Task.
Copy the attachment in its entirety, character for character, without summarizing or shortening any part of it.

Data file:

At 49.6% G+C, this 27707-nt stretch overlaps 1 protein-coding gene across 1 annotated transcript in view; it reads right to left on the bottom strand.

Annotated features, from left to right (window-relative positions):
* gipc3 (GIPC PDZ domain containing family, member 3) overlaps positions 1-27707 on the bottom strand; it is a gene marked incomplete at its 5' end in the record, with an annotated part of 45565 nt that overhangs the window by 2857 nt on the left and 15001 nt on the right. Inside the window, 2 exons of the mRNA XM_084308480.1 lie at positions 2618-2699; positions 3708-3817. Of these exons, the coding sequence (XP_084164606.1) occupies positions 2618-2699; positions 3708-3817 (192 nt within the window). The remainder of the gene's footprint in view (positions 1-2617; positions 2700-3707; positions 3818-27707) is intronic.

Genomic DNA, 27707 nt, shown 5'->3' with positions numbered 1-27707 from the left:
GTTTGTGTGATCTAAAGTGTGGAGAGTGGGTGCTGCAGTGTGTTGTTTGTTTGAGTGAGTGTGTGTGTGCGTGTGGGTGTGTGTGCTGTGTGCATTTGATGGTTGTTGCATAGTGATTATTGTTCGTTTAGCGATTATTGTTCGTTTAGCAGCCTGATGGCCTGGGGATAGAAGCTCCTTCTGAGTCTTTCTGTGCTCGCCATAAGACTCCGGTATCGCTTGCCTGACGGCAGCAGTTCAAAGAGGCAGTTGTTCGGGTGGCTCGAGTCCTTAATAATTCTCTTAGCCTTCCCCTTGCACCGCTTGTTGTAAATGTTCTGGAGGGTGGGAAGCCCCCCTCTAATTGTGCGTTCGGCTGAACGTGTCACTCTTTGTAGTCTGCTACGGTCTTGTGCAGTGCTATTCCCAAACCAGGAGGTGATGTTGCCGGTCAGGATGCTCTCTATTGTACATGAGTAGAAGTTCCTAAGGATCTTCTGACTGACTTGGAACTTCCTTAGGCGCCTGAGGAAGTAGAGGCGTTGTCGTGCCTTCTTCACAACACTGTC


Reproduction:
At 49.6% G+C, this 27707-nt stretch overlaps 1 protein-coding gene across 1 annotated transcript in view; it reads right to left on the bottom strand.

Annotated features, from left to right (window-relative positions):
* gipc3 (GIPC PDZ domain containing family, member 3) overlaps positions 1-27707 on the bottom strand; it is a gene marked incomplete at its 5' end in the record, with an annotated part of 45565 nt that overhangs the window by 2857 nt on the left and 15001 nt on the right. Inside the window, 2 exons of the mRNA XM_084308480.1 lie at positions 2618-2699; positions 3708-3817. Of these exons, the coding sequence (XP_084164606.1) occupies positions 2618-2699; positions 3708-3817 (192 nt within the window). The remainder of the gene's footprint in view (positions 1-2617; positions 2700-3707; positions 3818-27707) is intronic.

Genomic DNA, 27707 nt, shown 5'->3' with positions numbered 1-27707 from the left:
GTTTGTGTGATCTAAAGTGTGGAGAGTGGGTGCTGCAGTGTGTTGTTTGTTTGAGTGAGTGTGTGTGTGCGTGTGGGTGTGTGTGCTGTGTGCATTTGATGGTTGTTGCATAGTGATTATTGTTCGTTTAGCGATTATTGTTCGTTTAGCAGCCTGATGGCCTGGGGATAGAAGCTCCTTCTGAGTCTTTCTGTGCTCGCCATAAGACTCCGGTATCGCTTGCCTGACGGCAGCAGTTCAAAGAGGCAGTTGTTCGGGTGGCTCGAGTCCTTAATAATTCTCTTAGCCTTCCCCTTGCACCGCTTGTTGTAAATGTTCTGGAGGGTGGGAAGCCCCCCTCTAATTGTGCGTTCGGCTGAACGTGTCACTCTTTGTAGTCTGCTACGGTCTTGTGCAGTGCTATTCCCAAACCAGGAGGTGATGTTGCCGGTCAGGATGCTCTCTATTGTACATGAGTAGAAGTTCCTAAGGATCTTCTGACTGACTTGGAACTTCCTTAGGCGCCTGAGGAAGTAGAGGCGTTGTCGTGCCTTCTTCACAACACTGTC